“Alfredo on the brain? Try this easy avocado pasta sauce. It may seem odd to utilize this green fruit in a pasta dish, but avocado is full of healthy fats and will feel decadent and delicious added to soba, whole wheat, or zucchini noodles,” offers Nutritionist Kayleen St. John, RD at Natural Gourmet Institute, a health-supportive cooking school in New York City, that also offers public classes. “Combine two ripe avocados, a cup of basil, a clove of garlic, lemon juice from one lemon, and salt and pepper in a food processor. With the motor running, add olive oil in a slow stream until emulsified.” This makes four servings total, but feel free to double the recipe and store some for later; we’re betting you’ll certainly want more of this.
Ready for an easy, healthy version of this decadent comfort food favorite and all-American dessert? You betchya! The Nutrition Twins break it down: “Place 1/4 -1/2-inch slices of an apple on a microwave-safe plate, add a teaspoon of cinnamon, and just a drop of water. Pop it in the microwave for about five minutes. Remove from the microwave and place it on a graham cracker or ginger snaps.” They say this treat is only 140 calories, and it contains powerful flavonoids, which protect against disease. FYI: A piece of traditional apple pie can set you back 450 calories and is packed with sugar and bad-for-your-heart fat.
Chicken soup may be good for the soul, but chomping on almonds is good for the waistline. “When craving something salty, try Blue Diamond’s Salt and Vinegar almonds. They’re full flavor, and much better than chips,” says Bedwell. “Plus, 28 nuts have just 170 calories and provide six grams of filling protein and three grams of fiber.” If you like a more variety-filled snacking experience, try making your own trail mix!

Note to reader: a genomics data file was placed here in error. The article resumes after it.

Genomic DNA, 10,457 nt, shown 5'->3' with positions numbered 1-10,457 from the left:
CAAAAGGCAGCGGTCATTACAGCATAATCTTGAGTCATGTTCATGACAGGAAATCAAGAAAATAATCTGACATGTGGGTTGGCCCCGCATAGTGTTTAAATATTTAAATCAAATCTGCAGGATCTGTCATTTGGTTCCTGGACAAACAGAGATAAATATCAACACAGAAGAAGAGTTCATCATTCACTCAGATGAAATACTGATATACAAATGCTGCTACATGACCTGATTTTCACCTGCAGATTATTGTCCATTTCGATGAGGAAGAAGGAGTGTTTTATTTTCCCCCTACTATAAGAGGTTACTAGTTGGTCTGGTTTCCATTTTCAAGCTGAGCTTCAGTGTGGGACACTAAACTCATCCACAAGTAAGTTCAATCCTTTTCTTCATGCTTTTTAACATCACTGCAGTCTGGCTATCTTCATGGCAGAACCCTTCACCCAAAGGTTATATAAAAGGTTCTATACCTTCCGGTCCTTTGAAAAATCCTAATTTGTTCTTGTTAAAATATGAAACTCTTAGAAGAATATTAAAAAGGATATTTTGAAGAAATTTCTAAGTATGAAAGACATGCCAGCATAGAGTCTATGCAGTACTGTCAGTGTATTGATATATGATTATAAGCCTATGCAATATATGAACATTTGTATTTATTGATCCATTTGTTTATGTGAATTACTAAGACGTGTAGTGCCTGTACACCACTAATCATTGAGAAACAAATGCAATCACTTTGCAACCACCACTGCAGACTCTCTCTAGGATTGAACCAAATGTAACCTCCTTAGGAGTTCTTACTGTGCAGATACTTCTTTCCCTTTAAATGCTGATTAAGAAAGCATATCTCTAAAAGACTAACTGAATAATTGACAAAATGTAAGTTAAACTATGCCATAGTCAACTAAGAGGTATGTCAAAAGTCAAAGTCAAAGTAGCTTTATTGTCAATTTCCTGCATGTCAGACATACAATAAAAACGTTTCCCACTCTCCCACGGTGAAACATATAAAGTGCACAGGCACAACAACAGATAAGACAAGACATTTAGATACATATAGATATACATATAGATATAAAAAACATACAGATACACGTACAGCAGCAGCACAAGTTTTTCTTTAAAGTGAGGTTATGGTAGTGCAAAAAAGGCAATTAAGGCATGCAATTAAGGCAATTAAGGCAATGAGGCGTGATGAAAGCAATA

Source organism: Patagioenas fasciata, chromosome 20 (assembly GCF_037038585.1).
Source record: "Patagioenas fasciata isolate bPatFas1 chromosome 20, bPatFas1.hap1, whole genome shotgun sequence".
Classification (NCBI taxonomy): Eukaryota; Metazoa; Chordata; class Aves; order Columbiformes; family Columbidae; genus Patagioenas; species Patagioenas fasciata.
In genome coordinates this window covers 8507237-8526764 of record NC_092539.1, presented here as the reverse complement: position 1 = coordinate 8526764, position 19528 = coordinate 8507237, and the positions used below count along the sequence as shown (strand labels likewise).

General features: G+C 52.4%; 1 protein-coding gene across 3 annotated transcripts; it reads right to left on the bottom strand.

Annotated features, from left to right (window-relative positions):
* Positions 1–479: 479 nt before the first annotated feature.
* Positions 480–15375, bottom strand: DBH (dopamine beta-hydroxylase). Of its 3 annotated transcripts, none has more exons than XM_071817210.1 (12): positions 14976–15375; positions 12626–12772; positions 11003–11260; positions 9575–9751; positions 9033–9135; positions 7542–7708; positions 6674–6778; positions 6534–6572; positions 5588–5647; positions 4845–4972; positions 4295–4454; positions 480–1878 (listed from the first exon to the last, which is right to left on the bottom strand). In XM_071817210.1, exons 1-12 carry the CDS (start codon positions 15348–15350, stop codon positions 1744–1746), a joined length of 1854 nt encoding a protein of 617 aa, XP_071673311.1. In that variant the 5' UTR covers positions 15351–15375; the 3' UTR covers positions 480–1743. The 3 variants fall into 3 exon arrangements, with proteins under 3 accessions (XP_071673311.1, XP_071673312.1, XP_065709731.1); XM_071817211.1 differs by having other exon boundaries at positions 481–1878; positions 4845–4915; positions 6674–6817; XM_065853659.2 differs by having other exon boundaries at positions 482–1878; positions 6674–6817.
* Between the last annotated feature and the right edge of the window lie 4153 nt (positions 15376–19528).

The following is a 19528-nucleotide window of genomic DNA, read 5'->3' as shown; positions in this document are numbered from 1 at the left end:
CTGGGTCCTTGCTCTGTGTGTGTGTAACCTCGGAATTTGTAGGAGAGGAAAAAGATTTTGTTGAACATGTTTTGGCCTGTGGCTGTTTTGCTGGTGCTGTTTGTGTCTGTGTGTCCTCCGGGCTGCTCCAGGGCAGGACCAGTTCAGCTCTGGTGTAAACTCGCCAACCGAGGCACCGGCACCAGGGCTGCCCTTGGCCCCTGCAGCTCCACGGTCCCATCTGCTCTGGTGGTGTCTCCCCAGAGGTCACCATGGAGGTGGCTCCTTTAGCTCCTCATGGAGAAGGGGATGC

Just because you’re eating clean, doesn’t mean you can’t enjoy this comfort food staple. Instead of takeout, make it healthy by whipping it up yourself, advise The Nutrition Twins. “It’s easy,” they say. “Use a small, whole wheat pita bread for a high-quality, whole-grain carbohydrate with fiber and nutrients. It will also keep the calories in check and avoid the insulin-surging, refined bread that is used in typical pizza. Add a low-sodium tomato sauce, both canned and jarred are fine, as they contain four times the cancer-fighting lycopene of fresh tomatoes. Lastly, top it with your favorite veggies to boost fiber, nutrients and antioxidants.”